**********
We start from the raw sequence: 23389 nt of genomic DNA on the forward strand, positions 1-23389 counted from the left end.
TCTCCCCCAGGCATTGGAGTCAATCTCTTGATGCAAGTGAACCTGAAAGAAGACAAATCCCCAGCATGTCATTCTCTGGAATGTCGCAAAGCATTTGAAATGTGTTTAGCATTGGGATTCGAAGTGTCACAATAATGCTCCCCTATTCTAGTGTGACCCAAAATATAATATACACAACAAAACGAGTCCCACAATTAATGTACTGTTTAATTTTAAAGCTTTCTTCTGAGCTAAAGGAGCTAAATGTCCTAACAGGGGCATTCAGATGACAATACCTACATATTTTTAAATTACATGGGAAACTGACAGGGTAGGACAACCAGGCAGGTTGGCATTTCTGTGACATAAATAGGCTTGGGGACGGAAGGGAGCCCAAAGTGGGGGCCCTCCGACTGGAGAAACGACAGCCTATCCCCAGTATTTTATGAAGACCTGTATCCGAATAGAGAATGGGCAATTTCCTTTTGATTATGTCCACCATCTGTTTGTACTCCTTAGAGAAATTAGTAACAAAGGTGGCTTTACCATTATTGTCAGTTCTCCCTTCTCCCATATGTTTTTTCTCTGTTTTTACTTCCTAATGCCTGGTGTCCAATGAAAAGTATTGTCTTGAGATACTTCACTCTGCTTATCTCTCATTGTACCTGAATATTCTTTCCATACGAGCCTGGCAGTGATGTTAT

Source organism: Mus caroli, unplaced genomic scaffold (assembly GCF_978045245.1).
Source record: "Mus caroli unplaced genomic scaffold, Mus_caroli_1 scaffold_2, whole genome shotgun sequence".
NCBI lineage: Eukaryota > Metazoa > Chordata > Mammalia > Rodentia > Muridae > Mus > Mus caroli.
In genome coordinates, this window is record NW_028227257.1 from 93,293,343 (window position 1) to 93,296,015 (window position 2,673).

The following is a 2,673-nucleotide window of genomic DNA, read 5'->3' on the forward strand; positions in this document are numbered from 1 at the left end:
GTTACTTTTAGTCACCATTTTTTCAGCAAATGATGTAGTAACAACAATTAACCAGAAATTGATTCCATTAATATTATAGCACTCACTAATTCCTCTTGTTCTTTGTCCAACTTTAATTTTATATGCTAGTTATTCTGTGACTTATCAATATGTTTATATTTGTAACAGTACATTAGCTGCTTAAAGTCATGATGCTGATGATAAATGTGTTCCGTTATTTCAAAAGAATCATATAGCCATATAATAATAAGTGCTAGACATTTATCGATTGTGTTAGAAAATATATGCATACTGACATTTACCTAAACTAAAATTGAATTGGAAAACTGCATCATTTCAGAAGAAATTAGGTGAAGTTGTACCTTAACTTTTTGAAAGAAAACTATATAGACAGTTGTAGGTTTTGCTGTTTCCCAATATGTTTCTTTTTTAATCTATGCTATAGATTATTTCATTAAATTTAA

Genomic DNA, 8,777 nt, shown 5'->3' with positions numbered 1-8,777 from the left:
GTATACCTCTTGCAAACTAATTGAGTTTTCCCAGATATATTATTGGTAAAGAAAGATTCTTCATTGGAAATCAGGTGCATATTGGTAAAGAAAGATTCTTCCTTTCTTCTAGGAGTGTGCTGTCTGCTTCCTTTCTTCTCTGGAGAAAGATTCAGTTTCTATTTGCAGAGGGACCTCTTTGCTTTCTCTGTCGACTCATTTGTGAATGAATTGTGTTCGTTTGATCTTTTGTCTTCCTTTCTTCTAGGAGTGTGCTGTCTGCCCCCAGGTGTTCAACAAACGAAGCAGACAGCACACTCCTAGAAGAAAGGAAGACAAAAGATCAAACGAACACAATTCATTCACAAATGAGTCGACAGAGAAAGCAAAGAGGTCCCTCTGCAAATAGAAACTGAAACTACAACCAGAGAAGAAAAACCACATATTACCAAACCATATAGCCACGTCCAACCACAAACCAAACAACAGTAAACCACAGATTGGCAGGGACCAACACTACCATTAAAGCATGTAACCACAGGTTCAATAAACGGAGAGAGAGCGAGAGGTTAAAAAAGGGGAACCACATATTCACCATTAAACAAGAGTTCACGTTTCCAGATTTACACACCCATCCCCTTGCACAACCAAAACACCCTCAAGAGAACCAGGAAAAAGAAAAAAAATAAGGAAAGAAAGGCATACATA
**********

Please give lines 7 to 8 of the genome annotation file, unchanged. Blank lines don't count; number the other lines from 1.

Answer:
The following is a 2,673-nucleotide window of genomic DNA, read 5'->3' on the forward strand; positions in this document are numbered from 1 at the left end:
GTTACTTTTAGTCACCATTTTTTCAGCAAATGATGTAGTAACAACAATTAACCAGAAATTGATTCCATTAATATTATAGCACTCACTAATTCCTCTTGTTCTTTGTCCAACTTTAATTTTATATGCTAGTTATTCTGTGACTTATCAATATGTTTATATTTGTAACAGTACATTAGCTGCTTAAAGTCATGATGCTGATGATAAATGTGTTCCGTTATTTCAAAAGAATCATATAGCCATATAATAATAAGTGCTAGACATTTATCGATTGTGTTAGAAAATATATGCATACTGACATTTACCTAAACTAAAATTGAATTGGAAAACTGCATCATTTCAGAAGAAATTAGGTGAAGTTGTACCTTAACTTTTTGAAAGAAAACTATATAGACAGTTGTAGGTTTTGCTGTTTCCCAATATGTTTCTTTTTTAATCTATGCTATAGATTATTTCATTAAATTTAA